Friday, January 03, 2014

Do you really need a Fat Bike?

I had a couple of hours to kill on Friday after dropping my daughter off at a friends house so I threw the Spot on top of the car and headed down to Pepper Street in Monroe.  No one had been on the Housatonic Rail Trail headed towards Newtown so I headed that way.

Riding in 4 to 5" of light powder is interesting, more so if you not on a fat bike, because the skinnier tire upfront doesn't track well in the snow.  I let out some air before starting the ride but it probably wasn't enough.  

Since fat bikes run at a very low PSI which cause the bottom of the tread to flatten I would think this gives the rider much more stability with a larger surface area coming into contact with the snow (or sand).  Still, as long as there were no other tracks I was fine.

I think it was around 9 degrees (-13C) by the time I got to the Monroe/Newtown line and I was alternating between mask on, mask off because I was working really hard to keep myself up in the snow.  I never got out of the 2nd lowest gear and I could definitely feel the burn.

These snowy tracks are between the end of the "Newtown Trailway" (the trail actually goes all the way to Swamp Rd) and the Batchelder Property, which is an EPA Superfund Cleanup site actually in the process of getting cleaned up.  So there is hope that the trail can officially continue up to Swamp Rd.  That is of course if the back stabbing residents (long story) don't find some other way to block it like the fuss they put up on the initial part of the trail. 
Old Railroad Bridge
The trail down to Cutler's Farm road was also untouched.  In some places, much of the snow was blown off making it much more easier to ride.  While riding the section of the trail that goes out onto the road I got some long looks from those driving by in cars.  

From Cutler's Farm to Wolfe Park it was different story.  There was actually a pretty good defined ski track the entire length of this part of the trail that I tried to stay off of because as I found I get better stability in untouched snow as opposed to disturbed snow.  Riding down this part of the trail was a lot more work and I ended up opening my jacket, my riding jersey and the shirt underneath because I was really hot.  I had three layers on underneath my Windstopper Polar Fleece, which turned out to be too much.  When I turned around at the entrance to Wolfe Park I had to zip up again because everything got really cold, really fast.  By the time I got back to Wolfe Park I had to turn on my head light.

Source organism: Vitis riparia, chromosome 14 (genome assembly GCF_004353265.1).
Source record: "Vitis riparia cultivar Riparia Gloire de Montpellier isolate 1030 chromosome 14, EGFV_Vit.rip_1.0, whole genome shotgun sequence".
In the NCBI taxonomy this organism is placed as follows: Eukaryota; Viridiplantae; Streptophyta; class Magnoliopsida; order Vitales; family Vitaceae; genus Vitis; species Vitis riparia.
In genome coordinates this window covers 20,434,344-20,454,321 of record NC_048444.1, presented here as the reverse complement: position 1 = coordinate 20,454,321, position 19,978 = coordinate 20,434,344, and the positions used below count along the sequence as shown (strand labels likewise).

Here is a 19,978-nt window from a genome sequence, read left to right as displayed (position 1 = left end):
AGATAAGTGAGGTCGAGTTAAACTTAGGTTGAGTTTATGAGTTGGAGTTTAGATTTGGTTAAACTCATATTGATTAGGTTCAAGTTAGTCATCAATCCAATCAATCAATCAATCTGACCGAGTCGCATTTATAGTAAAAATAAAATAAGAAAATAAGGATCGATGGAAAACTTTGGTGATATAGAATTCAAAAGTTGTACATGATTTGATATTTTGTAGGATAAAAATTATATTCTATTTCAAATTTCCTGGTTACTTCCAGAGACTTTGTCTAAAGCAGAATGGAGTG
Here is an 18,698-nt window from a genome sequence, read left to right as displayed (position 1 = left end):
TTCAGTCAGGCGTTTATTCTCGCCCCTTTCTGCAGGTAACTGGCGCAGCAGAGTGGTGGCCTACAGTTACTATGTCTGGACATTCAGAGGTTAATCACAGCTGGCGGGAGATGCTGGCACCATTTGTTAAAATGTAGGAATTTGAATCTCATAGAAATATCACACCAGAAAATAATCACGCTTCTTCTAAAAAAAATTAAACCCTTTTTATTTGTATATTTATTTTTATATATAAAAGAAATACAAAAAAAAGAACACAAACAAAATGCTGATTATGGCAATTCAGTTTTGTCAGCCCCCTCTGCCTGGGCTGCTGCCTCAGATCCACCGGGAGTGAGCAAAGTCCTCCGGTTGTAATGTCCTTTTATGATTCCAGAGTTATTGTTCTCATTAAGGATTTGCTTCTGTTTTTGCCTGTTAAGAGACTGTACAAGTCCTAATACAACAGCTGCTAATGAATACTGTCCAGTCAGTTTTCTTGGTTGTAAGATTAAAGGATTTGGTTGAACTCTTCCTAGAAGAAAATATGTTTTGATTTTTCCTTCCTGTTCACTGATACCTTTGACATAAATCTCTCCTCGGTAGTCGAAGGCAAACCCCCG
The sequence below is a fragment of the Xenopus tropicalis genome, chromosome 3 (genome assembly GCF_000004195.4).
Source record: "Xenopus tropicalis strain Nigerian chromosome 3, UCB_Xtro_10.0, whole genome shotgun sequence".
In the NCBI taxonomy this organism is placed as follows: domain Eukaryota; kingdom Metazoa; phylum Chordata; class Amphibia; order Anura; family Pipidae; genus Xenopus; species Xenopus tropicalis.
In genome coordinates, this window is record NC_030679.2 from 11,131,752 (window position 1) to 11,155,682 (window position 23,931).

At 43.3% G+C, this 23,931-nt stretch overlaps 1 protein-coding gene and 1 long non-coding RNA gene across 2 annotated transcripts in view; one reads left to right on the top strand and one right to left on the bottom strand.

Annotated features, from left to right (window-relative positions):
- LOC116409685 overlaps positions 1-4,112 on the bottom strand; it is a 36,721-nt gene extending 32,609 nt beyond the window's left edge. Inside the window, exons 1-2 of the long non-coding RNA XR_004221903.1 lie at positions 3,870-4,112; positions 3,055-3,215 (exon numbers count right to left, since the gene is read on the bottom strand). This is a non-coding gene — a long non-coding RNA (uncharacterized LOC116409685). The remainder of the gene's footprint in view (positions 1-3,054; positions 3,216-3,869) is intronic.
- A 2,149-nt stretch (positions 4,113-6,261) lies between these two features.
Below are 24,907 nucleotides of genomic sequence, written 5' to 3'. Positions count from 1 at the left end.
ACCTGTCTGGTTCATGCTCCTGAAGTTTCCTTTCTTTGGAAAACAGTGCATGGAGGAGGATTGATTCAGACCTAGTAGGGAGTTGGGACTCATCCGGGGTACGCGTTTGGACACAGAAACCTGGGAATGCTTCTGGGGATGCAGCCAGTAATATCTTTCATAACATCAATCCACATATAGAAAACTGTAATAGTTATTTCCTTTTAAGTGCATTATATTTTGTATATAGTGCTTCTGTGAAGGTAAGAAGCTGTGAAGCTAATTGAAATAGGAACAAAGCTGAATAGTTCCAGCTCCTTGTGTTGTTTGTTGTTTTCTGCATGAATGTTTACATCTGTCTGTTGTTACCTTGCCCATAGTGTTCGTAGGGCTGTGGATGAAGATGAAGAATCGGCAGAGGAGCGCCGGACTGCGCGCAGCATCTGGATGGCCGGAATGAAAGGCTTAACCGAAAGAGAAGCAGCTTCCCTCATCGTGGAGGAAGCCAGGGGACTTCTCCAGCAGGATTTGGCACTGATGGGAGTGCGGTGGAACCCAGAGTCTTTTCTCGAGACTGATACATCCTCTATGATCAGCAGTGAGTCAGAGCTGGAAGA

The Lake 303s performed beautifully but I did get a little cold nearing the end of the trail.  Still, for a winter cycling boot rated to 25 degrees (-4C) they were performing exceptionally.  At one point I had to stop and check my junk to ensure it wasn't frozen because I couldn't feel it.  Turns out it was just numb from the way I was sitting on the saddle but Mr Happy was still toasty warm!  Halfway down the last section to Pepper Street some douche bag on a Snowmobile ran down the trail making it nearly impossible to ride, again pedaling in the disturbed snow is a lot tougher than untouched, so I had to weed my way on the sides till I got to the end of the trail.

Overall, it was a great ride.  The only advantage to having a fat bike is that I could have pedaled through more of the disturbed snow and I probably could have gone faster.  Who knows, maybe I will get one next year but I think it's too late to get one now.

No comments: